Sunday, 8 May 2016

Watermarks and copyright...(freebie)



Disclaimer: Ok, so firstly I'm not a lawyer/solicitor nor have I studied law so I can't ADVISE anyone on Copyright or IP (Intellectual Property). If legal advice is what you're after make an appointment with someone who's qualified to give such. The tips I share in this blog are anecdotal. Links at the bottom of the page contain more detailed information about Copyright Law in both UK and US.




(image on the left is a downloadable freebie)

As an artist I am aware of the importance of Copyright and I protect my artworks to some degree by imprinting textual watermarks on anything I upload online (image above left excepted). There was a time I didn't watermark - I was simply happy to share my work and get it out there to be seen. But a pal, worried that my artworks might get ripped off (and there are quite a few tales of such circling about), pleaded with me to do so. I listened. 

It's understood that by law the copyright of an artwork remains the property of the artist. This also applies to literature, music and choreographed dance plus other dramatic works (see UK Copyright Act 1988). Unless the artwork is sold 'outright', including and specifying copyright, then even after an artwork is bought the copyright remains the property of the artist. The artwork cannot be altered or copied by the buyer. If it's a piece of Public Art it cannot be moved from site without the agreement and involvement of the artist. There are some differences between UK and US Copyright Law.




I'm not sure that the presence of a watermark would stop someone determined enough to steal my work but it might act as a deterrent. If there's two similar drawings and one hasn't been watermarked it's likely the latter will be copied sooner than the other. Watermarks can easily be added through iWatermark, Photoshop or most other photo editors and can either be visible or invisible on screen. 

Adding a firm warning about infringement of copyright on each page of your website may not prevent a hardened thief from copying your work but may stand up in court if you decide to take action. 

Some suggest disabling right-clicking on your artwork images but all the thief with a keyboard has to do is to click the 'Print Screen' button.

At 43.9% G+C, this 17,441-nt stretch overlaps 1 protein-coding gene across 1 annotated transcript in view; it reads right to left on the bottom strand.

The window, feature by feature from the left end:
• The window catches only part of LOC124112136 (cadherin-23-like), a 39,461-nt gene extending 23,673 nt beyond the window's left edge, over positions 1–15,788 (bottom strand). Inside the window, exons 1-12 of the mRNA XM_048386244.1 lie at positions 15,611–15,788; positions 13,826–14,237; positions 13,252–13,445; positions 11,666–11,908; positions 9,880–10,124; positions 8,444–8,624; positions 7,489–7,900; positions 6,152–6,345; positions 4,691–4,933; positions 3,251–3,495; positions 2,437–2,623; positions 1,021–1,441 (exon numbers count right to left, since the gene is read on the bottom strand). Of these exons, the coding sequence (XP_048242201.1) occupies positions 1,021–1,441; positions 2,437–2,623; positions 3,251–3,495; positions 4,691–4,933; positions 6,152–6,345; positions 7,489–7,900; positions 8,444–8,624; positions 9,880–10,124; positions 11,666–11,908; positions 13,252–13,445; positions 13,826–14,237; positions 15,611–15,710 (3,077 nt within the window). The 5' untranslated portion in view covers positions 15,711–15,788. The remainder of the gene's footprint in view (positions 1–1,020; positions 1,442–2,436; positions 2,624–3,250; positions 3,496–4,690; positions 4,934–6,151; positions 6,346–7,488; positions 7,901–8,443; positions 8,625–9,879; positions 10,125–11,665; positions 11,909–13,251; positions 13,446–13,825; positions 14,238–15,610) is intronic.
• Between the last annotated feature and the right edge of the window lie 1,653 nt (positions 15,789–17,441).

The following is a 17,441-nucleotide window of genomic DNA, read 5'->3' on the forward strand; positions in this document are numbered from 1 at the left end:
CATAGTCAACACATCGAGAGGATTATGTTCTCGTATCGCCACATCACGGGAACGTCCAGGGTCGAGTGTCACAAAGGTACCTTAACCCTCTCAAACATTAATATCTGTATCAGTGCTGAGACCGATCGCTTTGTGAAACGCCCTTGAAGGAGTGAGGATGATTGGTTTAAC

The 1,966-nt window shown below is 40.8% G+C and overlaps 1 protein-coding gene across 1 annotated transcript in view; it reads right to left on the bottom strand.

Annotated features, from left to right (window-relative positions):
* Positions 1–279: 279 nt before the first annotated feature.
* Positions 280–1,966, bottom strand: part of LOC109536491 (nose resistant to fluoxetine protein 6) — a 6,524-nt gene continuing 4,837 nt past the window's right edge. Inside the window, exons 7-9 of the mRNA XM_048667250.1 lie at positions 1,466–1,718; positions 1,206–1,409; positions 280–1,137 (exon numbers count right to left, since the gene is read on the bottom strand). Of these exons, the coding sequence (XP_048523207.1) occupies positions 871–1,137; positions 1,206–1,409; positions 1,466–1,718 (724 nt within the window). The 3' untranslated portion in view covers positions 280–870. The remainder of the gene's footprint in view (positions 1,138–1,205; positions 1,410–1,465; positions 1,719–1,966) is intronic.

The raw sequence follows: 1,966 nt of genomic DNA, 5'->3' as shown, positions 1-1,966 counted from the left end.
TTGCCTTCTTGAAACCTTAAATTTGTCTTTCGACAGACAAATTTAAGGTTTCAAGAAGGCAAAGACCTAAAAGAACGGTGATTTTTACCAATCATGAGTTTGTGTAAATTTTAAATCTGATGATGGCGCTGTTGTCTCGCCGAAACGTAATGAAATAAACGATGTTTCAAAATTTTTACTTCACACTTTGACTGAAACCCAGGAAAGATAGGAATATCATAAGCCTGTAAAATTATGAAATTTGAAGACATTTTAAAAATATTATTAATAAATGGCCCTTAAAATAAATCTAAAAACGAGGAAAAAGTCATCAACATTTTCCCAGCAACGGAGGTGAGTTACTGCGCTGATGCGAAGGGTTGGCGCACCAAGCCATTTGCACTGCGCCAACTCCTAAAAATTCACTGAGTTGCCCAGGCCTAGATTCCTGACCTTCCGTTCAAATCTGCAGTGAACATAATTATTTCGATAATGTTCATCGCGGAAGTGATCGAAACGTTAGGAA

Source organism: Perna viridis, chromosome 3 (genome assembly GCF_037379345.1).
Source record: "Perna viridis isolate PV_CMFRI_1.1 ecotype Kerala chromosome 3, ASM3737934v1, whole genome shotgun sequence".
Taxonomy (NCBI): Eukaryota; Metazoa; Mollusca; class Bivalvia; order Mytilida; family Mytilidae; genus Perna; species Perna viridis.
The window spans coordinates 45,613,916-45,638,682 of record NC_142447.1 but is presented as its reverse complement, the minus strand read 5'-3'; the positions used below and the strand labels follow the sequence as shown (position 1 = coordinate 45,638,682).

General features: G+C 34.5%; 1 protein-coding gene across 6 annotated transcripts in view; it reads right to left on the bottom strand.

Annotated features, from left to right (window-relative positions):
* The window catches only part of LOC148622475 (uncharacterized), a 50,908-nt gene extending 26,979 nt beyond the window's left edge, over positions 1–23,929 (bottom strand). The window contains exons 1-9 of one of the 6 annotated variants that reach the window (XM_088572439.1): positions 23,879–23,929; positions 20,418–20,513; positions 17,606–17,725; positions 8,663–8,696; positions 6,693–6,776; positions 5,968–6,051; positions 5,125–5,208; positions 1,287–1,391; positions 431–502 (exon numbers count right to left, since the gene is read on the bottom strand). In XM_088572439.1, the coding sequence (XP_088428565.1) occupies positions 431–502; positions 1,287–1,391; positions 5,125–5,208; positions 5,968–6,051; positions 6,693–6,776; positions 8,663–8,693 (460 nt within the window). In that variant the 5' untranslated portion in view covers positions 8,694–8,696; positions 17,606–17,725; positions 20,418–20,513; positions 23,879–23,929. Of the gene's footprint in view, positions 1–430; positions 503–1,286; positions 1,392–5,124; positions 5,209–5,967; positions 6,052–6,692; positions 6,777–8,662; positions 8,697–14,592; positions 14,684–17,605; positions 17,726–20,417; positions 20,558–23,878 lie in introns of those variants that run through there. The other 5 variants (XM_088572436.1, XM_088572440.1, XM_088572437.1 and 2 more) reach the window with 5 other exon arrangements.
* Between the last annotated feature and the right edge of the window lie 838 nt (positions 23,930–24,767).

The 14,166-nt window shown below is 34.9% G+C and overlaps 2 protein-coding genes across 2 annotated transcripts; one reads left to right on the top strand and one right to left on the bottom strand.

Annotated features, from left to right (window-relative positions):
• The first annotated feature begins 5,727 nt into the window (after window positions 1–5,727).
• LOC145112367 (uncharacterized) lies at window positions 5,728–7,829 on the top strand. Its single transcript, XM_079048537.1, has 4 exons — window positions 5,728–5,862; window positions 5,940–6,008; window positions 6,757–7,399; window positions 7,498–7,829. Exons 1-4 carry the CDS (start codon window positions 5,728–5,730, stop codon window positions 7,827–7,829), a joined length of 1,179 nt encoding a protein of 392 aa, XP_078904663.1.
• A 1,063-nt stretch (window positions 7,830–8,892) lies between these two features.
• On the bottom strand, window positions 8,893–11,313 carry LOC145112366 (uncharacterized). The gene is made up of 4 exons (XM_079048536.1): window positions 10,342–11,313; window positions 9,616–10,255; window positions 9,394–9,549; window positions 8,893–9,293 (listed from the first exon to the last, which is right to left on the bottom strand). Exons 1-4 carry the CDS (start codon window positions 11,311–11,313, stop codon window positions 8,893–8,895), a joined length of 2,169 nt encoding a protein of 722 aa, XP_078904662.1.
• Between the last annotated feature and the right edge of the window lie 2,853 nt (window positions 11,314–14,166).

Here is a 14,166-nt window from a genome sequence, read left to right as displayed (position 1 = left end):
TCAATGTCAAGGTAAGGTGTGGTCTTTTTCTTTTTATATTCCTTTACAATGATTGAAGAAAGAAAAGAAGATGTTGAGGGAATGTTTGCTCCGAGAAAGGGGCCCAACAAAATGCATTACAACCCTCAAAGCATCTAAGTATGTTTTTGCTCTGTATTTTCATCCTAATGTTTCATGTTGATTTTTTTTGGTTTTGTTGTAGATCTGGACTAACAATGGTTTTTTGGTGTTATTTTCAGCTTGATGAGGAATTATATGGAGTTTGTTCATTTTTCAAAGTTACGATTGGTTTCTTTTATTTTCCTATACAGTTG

Once copyright has been breached on the internet it can be difficult to exercise your rights although there are some success stories. If your work has been copied in another country where laws either differ or may not be enforced you may need to put a lot of energy into prosecuting theft of your work if that's what you decide to do. 

emptyeasel.com has good advice about only posting images that you've re-sized - 'How to Protect Images of Your Artwork From Being Stolen Online'  This process may prove time consuming but could be worthwhile especially if you're trying to sell your work online without worry.


freebie!!

If you'd like to copy and print the non-watermarked ginger haired beauty at the top left of the page please do, it's a freebie. Just right-click on it and then click 'save as'. I ask that you don't make multiple copies or use it to make products that you sell - permission to download is given with the understanding that it's a single copy for your own personal use.



Links:
Artist's Resale Rights: GOV UK
Defend Your IP: GOV UK

Draw With Jazza YT video - 'The Artist's Guide to Copyright and IP'

DACS article - 'Fair Use: copyright differences in the UK and US'
Writers&Artists article - 'Copyright law for artists'


Tomorrow's Blog: 'Bullet Planning'


Copyright © 2016 by Roisin O'Hagan/bloowabbit
All rights reserved. The artworks/illustrations or any portion thereof may not be reproduced or used in any manner whatsoever without the express written permission of the artist except for specific permission granted with a free downloadable.



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